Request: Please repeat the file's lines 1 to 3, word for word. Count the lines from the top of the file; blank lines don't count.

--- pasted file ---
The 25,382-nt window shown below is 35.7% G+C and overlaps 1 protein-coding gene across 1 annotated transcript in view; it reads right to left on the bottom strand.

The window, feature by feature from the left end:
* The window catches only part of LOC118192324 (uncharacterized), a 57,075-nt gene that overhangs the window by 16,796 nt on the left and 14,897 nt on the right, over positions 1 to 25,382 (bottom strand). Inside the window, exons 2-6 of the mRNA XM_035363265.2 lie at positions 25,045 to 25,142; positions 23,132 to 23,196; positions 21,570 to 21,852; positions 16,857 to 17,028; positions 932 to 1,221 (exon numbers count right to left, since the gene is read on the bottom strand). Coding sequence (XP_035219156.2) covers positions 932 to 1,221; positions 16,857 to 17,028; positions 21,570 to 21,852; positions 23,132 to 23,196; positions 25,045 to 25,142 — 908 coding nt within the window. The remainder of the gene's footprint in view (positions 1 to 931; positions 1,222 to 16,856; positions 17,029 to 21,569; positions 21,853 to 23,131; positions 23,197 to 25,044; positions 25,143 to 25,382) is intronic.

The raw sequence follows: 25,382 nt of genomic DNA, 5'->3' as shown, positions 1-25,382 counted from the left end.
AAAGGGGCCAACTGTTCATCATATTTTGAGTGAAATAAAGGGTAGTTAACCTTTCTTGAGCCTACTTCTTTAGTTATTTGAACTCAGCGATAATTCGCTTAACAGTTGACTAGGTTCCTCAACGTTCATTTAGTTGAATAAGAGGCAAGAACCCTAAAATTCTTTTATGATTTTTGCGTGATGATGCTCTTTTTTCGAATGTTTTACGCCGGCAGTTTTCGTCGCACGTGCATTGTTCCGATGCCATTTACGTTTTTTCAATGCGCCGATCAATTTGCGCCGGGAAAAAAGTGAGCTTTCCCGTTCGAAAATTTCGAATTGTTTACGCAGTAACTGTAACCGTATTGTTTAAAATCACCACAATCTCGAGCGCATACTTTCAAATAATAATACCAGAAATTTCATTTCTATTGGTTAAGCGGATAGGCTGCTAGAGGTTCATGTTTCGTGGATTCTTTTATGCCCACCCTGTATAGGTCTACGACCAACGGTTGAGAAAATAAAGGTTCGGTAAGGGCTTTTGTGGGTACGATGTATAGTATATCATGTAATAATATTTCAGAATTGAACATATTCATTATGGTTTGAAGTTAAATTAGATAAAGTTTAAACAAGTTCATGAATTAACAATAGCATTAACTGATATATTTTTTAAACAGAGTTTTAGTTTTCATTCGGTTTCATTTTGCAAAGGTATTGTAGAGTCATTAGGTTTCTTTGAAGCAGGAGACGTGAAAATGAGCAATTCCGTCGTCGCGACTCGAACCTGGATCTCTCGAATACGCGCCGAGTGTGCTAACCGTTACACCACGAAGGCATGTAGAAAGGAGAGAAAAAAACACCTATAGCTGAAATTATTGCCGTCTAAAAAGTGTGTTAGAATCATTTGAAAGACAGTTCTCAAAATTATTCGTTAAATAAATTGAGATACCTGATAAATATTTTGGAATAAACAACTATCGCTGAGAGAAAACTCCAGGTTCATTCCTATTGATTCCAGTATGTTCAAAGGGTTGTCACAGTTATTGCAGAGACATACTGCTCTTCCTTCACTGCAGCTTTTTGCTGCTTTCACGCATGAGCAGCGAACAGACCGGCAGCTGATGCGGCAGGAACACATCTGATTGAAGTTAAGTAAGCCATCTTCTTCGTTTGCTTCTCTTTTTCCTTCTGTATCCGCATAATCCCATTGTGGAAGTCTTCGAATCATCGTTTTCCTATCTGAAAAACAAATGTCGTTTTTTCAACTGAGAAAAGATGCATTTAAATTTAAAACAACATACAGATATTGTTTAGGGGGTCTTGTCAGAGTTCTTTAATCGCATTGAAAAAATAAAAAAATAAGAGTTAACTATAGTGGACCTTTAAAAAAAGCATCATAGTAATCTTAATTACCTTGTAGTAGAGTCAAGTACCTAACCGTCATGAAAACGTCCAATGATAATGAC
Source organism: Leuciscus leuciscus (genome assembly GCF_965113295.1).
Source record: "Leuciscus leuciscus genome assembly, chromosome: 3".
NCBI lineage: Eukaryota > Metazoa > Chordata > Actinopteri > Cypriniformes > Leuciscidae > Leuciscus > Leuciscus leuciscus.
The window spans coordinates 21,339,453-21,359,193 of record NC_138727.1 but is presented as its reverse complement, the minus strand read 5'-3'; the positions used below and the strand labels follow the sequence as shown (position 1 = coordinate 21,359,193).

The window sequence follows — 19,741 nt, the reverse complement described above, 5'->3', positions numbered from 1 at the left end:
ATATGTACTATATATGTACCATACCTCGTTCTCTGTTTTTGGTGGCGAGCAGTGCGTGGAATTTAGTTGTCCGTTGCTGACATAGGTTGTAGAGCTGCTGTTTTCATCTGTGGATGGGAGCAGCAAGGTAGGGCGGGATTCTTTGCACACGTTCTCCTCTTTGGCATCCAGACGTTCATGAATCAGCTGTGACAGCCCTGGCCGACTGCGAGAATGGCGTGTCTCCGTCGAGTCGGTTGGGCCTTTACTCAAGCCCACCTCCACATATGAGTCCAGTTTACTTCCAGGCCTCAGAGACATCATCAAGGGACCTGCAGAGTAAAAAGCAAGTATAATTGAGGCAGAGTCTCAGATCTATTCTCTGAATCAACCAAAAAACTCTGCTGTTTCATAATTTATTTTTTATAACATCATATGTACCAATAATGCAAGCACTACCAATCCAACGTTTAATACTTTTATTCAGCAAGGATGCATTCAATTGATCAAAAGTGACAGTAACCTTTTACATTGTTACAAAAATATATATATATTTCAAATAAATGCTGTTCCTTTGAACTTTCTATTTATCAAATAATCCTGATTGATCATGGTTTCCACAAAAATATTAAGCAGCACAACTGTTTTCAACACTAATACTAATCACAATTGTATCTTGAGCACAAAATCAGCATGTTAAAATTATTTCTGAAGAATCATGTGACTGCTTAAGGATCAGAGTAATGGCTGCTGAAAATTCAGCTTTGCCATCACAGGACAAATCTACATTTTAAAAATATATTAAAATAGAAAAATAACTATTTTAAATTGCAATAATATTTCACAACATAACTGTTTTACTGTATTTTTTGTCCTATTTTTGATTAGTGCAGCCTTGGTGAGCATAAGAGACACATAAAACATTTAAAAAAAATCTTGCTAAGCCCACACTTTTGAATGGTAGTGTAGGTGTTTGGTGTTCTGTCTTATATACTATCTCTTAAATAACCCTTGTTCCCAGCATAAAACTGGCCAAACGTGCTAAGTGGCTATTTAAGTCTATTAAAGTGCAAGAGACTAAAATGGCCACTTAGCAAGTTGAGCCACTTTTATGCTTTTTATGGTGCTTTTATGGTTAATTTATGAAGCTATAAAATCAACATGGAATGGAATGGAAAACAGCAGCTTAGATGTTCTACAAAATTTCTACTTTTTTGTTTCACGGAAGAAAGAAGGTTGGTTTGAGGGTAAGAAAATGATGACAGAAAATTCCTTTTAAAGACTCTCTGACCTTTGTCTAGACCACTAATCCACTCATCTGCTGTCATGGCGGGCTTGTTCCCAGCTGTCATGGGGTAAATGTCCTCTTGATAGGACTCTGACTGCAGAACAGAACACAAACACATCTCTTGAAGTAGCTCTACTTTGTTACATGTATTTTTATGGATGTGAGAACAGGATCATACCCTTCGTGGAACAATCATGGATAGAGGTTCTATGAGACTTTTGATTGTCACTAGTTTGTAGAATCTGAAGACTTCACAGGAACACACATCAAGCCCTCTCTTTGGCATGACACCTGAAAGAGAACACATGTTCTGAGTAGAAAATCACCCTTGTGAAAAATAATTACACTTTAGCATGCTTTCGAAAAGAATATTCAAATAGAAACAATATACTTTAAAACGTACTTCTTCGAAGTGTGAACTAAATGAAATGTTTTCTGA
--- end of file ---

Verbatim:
The 25,382-nt window shown below is 35.7% G+C and overlaps 1 protein-coding gene across 1 annotated transcript in view; it reads right to left on the bottom strand.

The window, feature by feature from the left end:
* The window catches only part of LOC118192324 (uncharacterized), a 57,075-nt gene that overhangs the window by 16,796 nt on the left and 14,897 nt on the right, over positions 1 to 25,382 (bottom strand). Inside the window, exons 2-6 of the mRNA XM_035363265.2 lie at positions 25,045 to 25,142; positions 23,132 to 23,196; positions 21,570 to 21,852; positions 16,857 to 17,028; positions 932 to 1,221 (exon numbers count right to left, since the gene is read on the bottom strand). Coding sequence (XP_035219156.2) covers positions 932 to 1,221; positions 16,857 to 17,028; positions 21,570 to 21,852; positions 23,132 to 23,196; positions 25,045 to 25,142 — 908 coding nt within the window. The remainder of the gene's footprint in view (positions 1 to 931; positions 1,222 to 16,856; positions 17,029 to 21,569; positions 21,853 to 23,131; positions 23,197 to 25,044; positions 25,143 to 25,382) is intronic.